Turner Classic Movies Is Bringing Its Movie Festival To Home Television Screens Due To Coronavirus

While the film festival has been canceled, a special home edition will be available for viewing.

TCM Primetime Host Ben Mankiewicz speaks during the Hand and Footprint Ceremony: Billy Crystal at the 2019 10th Annual TCM Classic Film Festival.
Emma McIntyre / Getty Images

While the film festival has been canceled, a special home edition will be available for viewing.

The 11th Annual Turner Classic Movies Film Festival was scheduled to take place in Hollywood between April 16 to April 19. Due to the novel coronavirus, the film festival was originally canceled. Now TCM is bringing the festival to the comfort of viewers’ homes with a special home edition, according to ABC News.

The idea was first sparked by Pola Changnon, the network’s general manager. Within two days of her initial proposal to do something to recognize the event over the mid-April weekend, Charles Tabash, the head of programming, suggested something much bigger. His idea includes three-and-a-half days of TCM films, special guests, and replays of segments with notable celebrities from past film festivals.

Starting with George Cukor’s A Star Is Born at 8 p.m. ET on April 16 and ending with Blake Edwards’ Victor/Victoria at 3:30 a.m. ET on April 20, the network plans to broadcast an extensive program filled with favorites, according to the TCM website. Julie Andrews was even supposed to attend the screening of Victor/Victoria at this year’s film festival.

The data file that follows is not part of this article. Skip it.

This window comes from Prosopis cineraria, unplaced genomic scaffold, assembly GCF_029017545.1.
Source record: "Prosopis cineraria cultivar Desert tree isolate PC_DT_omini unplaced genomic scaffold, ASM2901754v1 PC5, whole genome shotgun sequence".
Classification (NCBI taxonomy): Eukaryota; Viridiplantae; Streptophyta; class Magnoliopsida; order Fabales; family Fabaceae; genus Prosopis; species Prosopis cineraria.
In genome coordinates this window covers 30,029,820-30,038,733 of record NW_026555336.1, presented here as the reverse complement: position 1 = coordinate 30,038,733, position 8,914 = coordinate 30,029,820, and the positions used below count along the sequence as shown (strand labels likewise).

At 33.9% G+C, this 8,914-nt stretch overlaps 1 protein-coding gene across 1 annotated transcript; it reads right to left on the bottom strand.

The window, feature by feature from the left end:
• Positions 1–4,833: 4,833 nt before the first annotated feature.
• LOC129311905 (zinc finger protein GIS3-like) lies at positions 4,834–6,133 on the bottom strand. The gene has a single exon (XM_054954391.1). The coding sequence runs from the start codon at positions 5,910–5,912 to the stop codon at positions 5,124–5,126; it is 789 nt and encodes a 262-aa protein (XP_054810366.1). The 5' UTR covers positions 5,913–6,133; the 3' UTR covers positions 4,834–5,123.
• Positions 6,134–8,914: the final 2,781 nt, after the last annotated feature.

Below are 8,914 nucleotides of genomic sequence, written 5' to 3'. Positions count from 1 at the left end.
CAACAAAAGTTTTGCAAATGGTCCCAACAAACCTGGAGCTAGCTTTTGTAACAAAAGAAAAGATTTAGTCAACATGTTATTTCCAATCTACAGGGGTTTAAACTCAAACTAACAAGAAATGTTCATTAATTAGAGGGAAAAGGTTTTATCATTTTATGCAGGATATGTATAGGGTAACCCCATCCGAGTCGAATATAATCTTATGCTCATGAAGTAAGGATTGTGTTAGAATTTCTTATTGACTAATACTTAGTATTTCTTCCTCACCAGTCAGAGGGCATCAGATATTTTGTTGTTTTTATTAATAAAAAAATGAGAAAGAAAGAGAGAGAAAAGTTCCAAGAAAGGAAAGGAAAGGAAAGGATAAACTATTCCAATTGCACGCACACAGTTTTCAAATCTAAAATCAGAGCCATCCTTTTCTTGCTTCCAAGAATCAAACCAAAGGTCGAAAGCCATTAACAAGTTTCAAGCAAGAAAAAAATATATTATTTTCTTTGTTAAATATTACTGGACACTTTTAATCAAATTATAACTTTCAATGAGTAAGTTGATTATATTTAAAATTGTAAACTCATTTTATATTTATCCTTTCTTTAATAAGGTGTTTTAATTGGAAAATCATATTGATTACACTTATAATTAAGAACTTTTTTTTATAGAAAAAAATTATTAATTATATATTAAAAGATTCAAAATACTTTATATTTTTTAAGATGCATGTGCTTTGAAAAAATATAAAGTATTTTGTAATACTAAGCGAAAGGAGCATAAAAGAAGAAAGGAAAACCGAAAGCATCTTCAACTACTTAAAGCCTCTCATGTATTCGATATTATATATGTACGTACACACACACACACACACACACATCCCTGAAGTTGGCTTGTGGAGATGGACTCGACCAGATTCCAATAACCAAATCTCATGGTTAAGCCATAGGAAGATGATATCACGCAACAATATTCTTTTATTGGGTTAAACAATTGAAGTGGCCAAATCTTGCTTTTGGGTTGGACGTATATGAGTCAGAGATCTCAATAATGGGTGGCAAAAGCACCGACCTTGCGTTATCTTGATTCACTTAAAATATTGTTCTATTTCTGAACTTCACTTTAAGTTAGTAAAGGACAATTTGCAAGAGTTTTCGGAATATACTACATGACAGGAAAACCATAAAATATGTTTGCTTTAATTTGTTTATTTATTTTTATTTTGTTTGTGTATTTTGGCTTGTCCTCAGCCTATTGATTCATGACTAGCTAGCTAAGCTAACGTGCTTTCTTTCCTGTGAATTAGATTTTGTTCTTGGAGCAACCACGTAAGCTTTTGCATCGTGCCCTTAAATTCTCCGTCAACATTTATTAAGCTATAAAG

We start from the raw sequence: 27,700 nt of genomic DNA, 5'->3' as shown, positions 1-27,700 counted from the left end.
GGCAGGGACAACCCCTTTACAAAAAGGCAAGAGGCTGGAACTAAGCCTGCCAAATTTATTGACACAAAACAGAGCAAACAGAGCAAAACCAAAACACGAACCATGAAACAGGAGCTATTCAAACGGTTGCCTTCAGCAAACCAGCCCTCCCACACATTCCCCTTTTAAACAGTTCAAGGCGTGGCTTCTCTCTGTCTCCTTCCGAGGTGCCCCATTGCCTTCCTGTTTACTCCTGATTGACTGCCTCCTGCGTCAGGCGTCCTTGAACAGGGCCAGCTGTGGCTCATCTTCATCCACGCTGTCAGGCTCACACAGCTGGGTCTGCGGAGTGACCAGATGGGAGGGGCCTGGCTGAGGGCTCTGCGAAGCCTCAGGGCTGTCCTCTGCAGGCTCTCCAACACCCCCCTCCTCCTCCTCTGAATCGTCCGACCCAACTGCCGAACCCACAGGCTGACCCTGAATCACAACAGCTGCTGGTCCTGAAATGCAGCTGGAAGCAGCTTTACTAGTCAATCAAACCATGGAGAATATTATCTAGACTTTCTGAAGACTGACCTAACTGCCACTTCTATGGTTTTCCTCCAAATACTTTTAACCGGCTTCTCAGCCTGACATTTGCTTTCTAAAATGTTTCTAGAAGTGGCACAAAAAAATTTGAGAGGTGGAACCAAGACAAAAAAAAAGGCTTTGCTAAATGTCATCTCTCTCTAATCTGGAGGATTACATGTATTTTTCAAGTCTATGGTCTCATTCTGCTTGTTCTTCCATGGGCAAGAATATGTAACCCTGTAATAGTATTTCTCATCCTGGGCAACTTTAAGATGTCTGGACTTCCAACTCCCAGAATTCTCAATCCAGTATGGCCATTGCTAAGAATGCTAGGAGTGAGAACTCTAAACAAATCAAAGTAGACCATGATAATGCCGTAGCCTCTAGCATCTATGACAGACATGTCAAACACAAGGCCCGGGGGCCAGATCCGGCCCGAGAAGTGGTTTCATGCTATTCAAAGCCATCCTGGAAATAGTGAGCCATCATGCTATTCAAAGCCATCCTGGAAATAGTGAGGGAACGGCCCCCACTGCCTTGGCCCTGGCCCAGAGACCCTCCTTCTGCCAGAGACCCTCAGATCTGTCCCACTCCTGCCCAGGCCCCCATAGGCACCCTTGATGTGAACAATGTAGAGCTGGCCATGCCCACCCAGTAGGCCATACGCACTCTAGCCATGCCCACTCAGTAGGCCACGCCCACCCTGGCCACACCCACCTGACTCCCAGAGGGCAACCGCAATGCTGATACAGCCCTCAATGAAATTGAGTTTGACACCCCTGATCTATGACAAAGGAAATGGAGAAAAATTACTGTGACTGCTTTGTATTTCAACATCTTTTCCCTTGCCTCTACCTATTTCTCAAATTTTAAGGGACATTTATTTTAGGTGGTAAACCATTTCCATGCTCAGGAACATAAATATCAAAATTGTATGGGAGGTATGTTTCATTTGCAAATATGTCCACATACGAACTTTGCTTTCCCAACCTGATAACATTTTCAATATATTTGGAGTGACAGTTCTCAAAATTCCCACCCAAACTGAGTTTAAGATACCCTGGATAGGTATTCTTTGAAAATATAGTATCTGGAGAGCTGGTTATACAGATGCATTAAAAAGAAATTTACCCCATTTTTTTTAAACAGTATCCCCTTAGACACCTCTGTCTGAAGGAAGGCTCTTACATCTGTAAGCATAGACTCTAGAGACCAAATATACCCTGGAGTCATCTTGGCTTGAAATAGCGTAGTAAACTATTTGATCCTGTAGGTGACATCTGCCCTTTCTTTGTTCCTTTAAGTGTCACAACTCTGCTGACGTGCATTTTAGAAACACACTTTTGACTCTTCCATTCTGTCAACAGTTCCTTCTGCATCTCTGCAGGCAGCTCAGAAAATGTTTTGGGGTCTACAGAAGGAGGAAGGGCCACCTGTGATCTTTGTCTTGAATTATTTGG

Naturally, all-time favorites like Casablanca, Singin’ In The Rain, and Lawrence Of Arabia are scheduled to air. Movies with stars like Marylin Monroe in Some Like It Hot and The Beatles in A Hard Day’s Night will also air. The star-studded, in-depth interviews scheduled to air include segments featuring film legends such as Faye Dunaway, Eva Marie Saint, and Luise Rainer. The special edition film festival at home includes something for everyone with movies that range from family-friendly to date night.

“It represents not only the breadth of what we might have done on a festival weekend but is also a great scrapbook of moments from the 10 years we’ve done this,” Changnon said to ABC News.

If the lineup of movies was not enough for viewers, the network was able to film several segments with director Peter Bogdanovich, who also recorded his thoughts and stories regarding Casablanca.

“Peter talking about Orson Welles is worth the price of admission,” said TCM host Ben Mankiewicz.

The original theme for the Classic Film Festival this year was set to be “grand illusions” and “fantastic worlds.” Though the festival itself will not happen as planned, the staff at TCM has worked diligently to create a schedule of movies that embody both the network and this year’s theme. Mankiewicz has even said he has been working until nearly 3 a.m. to write scripts as the staff tries to prepare everything in time to air in April.